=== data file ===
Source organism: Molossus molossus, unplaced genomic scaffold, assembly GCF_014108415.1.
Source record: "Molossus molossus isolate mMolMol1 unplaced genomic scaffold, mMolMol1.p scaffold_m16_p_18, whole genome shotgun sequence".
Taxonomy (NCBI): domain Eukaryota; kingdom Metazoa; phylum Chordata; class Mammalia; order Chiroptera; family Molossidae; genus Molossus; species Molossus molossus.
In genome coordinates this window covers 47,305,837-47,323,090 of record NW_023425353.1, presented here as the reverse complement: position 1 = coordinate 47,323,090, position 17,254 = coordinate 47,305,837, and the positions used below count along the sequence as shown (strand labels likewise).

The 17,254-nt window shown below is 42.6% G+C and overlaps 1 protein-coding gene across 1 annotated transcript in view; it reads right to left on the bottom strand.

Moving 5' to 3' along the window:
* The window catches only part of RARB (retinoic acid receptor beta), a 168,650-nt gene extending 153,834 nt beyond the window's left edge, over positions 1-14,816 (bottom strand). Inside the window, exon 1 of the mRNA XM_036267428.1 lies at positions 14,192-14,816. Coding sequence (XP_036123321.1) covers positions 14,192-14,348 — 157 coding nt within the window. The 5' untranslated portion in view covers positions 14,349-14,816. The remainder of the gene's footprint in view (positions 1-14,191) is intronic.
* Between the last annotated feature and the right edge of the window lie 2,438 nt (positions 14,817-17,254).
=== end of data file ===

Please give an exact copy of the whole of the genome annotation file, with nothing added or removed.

Source organism: Molossus molossus, unplaced genomic scaffold, assembly GCF_014108415.1.
Source record: "Molossus molossus isolate mMolMol1 unplaced genomic scaffold, mMolMol1.p scaffold_m16_p_18, whole genome shotgun sequence".
Taxonomy (NCBI): domain Eukaryota; kingdom Metazoa; phylum Chordata; class Mammalia; order Chiroptera; family Molossidae; genus Molossus; species Molossus molossus.
In genome coordinates this window covers 47,305,837-47,323,090 of record NW_023425353.1, presented here as the reverse complement: position 1 = coordinate 47,323,090, position 17,254 = coordinate 47,305,837, and the positions used below count along the sequence as shown (strand labels likewise).

The 17,254-nt window shown below is 42.6% G+C and overlaps 1 protein-coding gene across 1 annotated transcript in view; it reads right to left on the bottom strand.

Moving 5' to 3' along the window:
* The window catches only part of RARB (retinoic acid receptor beta), a 168,650-nt gene extending 153,834 nt beyond the window's left edge, over positions 1-14,816 (bottom strand). Inside the window, exon 1 of the mRNA XM_036267428.1 lies at positions 14,192-14,816. Coding sequence (XP_036123321.1) covers positions 14,192-14,348 — 157 coding nt within the window. The 5' untranslated portion in view covers positions 14,349-14,816. The remainder of the gene's footprint in view (positions 1-14,191) is intronic.
* Between the last annotated feature and the right edge of the window lie 2,438 nt (positions 14,817-17,254).